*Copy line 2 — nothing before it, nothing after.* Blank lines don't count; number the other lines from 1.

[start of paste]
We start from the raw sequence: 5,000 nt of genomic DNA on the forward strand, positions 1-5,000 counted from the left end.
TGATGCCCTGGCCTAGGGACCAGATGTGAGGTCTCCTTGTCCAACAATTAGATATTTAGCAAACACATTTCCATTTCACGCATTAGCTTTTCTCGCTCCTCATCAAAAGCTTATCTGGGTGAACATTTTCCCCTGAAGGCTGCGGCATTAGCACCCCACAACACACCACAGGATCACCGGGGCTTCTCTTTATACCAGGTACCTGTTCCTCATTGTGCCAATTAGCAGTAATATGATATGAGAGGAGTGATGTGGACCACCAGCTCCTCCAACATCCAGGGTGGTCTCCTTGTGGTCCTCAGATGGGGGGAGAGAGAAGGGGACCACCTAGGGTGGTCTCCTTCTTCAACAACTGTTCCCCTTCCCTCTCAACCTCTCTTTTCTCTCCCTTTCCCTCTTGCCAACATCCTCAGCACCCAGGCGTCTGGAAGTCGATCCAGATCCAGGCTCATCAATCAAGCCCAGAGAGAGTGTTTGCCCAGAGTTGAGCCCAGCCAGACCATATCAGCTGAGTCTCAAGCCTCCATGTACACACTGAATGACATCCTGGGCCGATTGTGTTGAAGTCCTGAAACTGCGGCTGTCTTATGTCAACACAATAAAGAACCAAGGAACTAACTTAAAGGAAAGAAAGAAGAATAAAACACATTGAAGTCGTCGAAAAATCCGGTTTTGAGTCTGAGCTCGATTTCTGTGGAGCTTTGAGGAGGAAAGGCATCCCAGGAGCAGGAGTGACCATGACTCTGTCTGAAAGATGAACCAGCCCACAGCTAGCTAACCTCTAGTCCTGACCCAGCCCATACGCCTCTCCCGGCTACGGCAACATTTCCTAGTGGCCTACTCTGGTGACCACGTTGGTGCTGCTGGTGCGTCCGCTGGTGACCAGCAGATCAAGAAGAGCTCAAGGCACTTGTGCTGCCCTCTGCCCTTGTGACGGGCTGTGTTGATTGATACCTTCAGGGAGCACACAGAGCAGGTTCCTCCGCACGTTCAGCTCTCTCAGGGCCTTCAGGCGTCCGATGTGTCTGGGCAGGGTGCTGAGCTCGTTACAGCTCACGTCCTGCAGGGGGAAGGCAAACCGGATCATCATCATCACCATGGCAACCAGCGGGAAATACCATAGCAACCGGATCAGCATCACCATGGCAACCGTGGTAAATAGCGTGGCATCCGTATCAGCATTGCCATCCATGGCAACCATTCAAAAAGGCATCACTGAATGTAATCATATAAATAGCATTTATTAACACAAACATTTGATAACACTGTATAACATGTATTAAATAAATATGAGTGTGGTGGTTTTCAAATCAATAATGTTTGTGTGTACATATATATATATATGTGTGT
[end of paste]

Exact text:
TGATGCCCTGGCCTAGGGACCAGATGTGAGGTCTCCTTGTCCAACAATTAGATATTTAGCAAACACATTTCCATTTCACGCATTAGCTTTTCTCGCTCCTCATCAAAAGCTTATCTGGGTGAACATTTTCCCCTGAAGGCTGCGGCATTAGCACCCCACAACACACCACAGGATCACCGGGGCTTCTCTTTATACCAGGTACCTGTTCCTCATTGTGCCAATTAGCAGTAATATGATATGAGAGGAGTGATGTGGACCACCAGCTCCTCCAACATCCAGGGTGGTCTCCTTGTGGTCCTCAGATGGGGGGAGAGAGAAGGGGACCACCTAGGGTGGTCTCCTTCTTCAACAACTGTTCCCCTTCCCTCTCAACCTCTCTTTTCTCTCCCTTTCCCTCTTGCCAACATCCTCAGCACCCAGGCGTCTGGAAGTCGATCCAGATCCAGGCTCATCAATCAAGCCCAGAGAGAGTGTTTGCCCAGAGTTGAGCCCAGCCAGACCATATCAGCTGAGTCTCAAGCCTCCATGTACACACTGAATGACATCCTGGGCCGATTGTGTTGAAGTCCTGAAACTGCGGCTGTCTTATGTCAACACAATAAAGAACCAAGGAACTAACTTAAAGGAAAGAAAGAAGAATAAAACACATTGAAGTCGTCGAAAAATCCGGTTTTGAGTCTGAGCTCGATTTCTGTGGAGCTTTGAGGAGGAAAGGCATCCCAGGAGCAGGAGTGACCATGACTCTGTCTGAAAGATGAACCAGCCCACAGCTAGCTAACCTCTAGTCCTGACCCAGCCCATACGCCTCTCCCGGCTACGGCAACATTTCCTAGTGGCCTACTCTGGTGACCACGTTGGTGCTGCTGGTGCGTCCGCTGGTGACCAGCAGATCAAGAAGAGCTCAAGGCACTTGTGCTGCCCTCTGCCCTTGTGACGGGCTGTGTTGATTGATACCTTCAGGGAGCACACAGAGCAGGTTCCTCCGCACGTTCAGCTCTCTCAGGGCCTTCAGGCGTCCGATGTGTCTGGGCAGGGTGCTGAGCTCGTTACAGCTCACGTCCTGCAGGGGGAAGGCAAACCGGATCATCATCATCACCATGGCAACCAGCGGGAAATACCATAGCAACCGGATCAGCATCACCATGGCAACCGTGGTAAATAGCGTGGCATCCGTATCAGCATTGCCATCCATGGCAACCATTCAAAAAGGCATCACTGAATGTAATCATATAAATAGCATTTATTAACACAAACATTTGATAACACTGTATAACATGTATTAAATAAATATGAGTGTGGTGGTTTTCAAATCAATAATGTTTGTGTGTACATATATATATATATGTGTGT